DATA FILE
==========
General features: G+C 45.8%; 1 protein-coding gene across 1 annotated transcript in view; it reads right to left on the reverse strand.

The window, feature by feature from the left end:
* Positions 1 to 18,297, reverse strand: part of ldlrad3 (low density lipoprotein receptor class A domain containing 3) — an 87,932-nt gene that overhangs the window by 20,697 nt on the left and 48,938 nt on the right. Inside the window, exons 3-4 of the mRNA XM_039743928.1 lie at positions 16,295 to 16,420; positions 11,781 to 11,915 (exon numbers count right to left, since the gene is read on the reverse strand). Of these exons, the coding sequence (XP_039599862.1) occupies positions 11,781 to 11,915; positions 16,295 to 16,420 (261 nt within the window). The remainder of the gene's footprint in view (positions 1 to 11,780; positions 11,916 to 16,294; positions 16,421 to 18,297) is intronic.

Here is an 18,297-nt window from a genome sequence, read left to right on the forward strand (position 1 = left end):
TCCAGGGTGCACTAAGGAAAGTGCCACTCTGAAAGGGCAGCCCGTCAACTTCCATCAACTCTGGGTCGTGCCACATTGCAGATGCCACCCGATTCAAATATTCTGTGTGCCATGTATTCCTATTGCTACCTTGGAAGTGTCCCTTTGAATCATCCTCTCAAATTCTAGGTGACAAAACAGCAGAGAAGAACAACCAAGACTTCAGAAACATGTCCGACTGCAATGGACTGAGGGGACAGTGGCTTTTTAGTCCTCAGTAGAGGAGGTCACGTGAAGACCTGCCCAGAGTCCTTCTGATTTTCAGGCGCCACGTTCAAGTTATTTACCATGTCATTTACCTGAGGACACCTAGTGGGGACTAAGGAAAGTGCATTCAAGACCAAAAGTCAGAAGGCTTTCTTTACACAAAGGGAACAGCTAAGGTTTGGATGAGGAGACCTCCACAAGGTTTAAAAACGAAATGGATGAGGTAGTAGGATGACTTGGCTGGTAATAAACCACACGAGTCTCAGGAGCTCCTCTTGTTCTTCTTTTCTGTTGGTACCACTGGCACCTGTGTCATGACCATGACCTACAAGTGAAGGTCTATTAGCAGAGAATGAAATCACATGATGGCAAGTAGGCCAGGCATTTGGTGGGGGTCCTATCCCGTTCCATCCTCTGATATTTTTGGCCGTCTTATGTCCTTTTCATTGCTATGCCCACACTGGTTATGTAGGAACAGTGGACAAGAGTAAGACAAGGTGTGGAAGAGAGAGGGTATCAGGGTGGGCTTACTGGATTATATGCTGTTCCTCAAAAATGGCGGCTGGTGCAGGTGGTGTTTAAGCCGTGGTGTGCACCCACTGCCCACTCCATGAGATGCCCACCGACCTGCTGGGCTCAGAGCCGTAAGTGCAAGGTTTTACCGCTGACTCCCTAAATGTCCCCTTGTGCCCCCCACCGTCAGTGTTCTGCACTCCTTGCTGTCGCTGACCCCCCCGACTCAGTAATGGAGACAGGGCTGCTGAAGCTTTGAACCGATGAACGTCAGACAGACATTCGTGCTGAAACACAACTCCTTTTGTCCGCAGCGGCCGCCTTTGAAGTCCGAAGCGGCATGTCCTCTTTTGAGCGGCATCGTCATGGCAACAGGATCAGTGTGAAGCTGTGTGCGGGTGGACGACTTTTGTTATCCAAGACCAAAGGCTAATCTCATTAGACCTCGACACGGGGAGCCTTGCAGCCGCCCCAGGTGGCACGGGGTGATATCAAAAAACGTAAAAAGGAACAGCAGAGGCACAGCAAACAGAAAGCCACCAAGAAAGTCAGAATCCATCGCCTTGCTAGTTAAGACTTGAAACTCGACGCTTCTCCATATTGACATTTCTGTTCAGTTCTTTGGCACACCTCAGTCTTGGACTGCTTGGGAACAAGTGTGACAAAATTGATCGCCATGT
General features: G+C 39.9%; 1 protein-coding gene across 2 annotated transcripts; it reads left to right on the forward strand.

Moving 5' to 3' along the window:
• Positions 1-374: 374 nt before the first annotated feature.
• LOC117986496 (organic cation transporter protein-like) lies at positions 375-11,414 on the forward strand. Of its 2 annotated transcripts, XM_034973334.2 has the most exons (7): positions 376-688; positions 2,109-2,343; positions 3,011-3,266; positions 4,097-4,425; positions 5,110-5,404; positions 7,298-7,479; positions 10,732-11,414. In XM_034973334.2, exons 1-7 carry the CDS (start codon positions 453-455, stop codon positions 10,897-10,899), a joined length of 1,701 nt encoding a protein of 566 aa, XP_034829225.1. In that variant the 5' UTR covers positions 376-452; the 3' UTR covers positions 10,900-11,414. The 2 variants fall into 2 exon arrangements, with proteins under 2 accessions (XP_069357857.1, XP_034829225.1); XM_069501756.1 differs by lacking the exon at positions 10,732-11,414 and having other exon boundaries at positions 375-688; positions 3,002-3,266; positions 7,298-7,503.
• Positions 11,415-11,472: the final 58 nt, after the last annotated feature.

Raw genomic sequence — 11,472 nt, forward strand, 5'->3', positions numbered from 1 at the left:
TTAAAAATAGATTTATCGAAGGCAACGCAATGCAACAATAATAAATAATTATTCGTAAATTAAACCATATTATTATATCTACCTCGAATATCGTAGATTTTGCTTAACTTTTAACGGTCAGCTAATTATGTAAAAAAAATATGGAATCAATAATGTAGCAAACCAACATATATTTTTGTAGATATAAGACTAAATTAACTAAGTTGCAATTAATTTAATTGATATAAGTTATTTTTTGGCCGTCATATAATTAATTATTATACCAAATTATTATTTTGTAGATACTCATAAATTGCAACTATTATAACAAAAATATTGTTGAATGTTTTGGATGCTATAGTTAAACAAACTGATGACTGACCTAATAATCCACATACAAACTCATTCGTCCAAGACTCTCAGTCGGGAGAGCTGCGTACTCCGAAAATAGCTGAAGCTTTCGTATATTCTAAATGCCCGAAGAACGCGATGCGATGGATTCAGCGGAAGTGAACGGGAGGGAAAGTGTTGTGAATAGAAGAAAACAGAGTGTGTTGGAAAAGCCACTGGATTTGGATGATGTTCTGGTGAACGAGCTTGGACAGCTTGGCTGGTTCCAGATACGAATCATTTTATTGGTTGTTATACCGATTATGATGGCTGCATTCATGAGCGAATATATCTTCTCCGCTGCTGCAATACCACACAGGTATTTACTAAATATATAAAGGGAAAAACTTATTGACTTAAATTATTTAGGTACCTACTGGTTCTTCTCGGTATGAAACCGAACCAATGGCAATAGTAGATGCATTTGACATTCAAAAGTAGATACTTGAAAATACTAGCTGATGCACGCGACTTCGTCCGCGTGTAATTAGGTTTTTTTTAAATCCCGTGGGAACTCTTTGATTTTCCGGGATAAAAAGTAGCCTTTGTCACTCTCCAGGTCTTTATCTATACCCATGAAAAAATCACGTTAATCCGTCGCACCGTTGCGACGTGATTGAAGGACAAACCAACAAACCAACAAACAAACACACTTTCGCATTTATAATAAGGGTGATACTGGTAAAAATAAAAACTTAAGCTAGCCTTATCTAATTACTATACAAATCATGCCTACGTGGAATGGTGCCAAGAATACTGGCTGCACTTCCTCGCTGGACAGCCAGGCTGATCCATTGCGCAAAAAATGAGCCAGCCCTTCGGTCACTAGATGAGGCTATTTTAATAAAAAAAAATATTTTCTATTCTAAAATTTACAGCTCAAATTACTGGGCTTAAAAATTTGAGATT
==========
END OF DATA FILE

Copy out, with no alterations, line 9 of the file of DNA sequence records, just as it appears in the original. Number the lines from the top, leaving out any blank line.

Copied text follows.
• LOC117986496 (organic cation transporter protein-like) lies at positions 375-11,414 on the forward strand. Of its 2 annotated transcripts, XM_034973334.2 has the most exons (7): positions 376-688; positions 2,109-2,343; positions 3,011-3,266; positions 4,097-4,425; positions 5,110-5,404; positions 7,298-7,479; positions 10,732-11,414. In XM_034973334.2, exons 1-7 carry the CDS (start codon positions 453-455, stop codon positions 10,897-10,899), a joined length of 1,701 nt encoding a protein of 566 aa, XP_034829225.1. In that variant the 5' UTR covers positions 376-452; the 3' UTR covers positions 10,900-11,414. The 2 variants fall into 2 exon arrangements, with proteins under 2 accessions (XP_069357857.1, XP_034829225.1); XM_069501756.1 differs by lacking the exon at positions 10,732-11,414 and having other exon boundaries at positions 375-688; positions 3,002-3,266; positions 7,298-7,503.